IPIB: Records law applies to gov’t officials’ use of private devices

The Iowa Public Information Board has issued an important reminder to government officials and employees that Iowa’s public records law still applies to their use of personal computers and personal cellphones for government business.

The reminder comes at a time when many officials are working from home and not from their government offices.

Here’s the text of the IPIB statement:

Question:  If an email, a report, or other document is composed, received, or stored on a personally owned cell phone, tablet, laptop, or other electronic device while a government employee is working remotely, is that a public record under Chapter 22?

Answer: Yes.  If a government official or employee uses privately owned electronic devices or services, such as cell phones, computers, email accounts, smart phones, or such to conduct official government business, then the record generated is a public record.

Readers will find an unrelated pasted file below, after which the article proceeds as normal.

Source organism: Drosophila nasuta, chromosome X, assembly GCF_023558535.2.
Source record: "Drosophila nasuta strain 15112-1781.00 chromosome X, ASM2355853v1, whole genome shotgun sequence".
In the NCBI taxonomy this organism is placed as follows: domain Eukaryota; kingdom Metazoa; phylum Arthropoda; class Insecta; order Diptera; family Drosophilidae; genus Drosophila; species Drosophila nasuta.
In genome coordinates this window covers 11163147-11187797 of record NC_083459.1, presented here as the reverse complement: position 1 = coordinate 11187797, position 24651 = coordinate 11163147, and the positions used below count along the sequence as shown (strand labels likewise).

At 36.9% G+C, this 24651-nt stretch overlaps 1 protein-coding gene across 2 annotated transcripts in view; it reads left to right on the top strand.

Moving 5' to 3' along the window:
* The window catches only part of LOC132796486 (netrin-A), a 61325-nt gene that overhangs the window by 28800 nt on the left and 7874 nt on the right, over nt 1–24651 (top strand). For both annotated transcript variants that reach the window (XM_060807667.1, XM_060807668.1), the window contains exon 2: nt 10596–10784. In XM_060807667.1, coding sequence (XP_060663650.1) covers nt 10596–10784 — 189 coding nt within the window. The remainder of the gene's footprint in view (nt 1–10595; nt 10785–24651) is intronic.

When the document concerns public business relating to public duties of an official or employee,  it is a public record.  Recent years have shown a rapid explosion in electronic device ownership, making it easy to start a project at work, fine tune it at home, email drafts to colleagues and others, refine it on the work computer, carry it around the world on a flash drive, or store it indefinitely in ‘the cloud.’  Because of this ease of portability and expansion of the work site, the term “public records” no longer refers to a document in a paper file in a drawer in an office.

And, if the government official or employee is working remotely using personal electronic equipment, this may be the only way to access the public record unless it is shared and stored at the official government office.

Remember:  A public record does not lose its public status by being retained on a privately owned electronic device.



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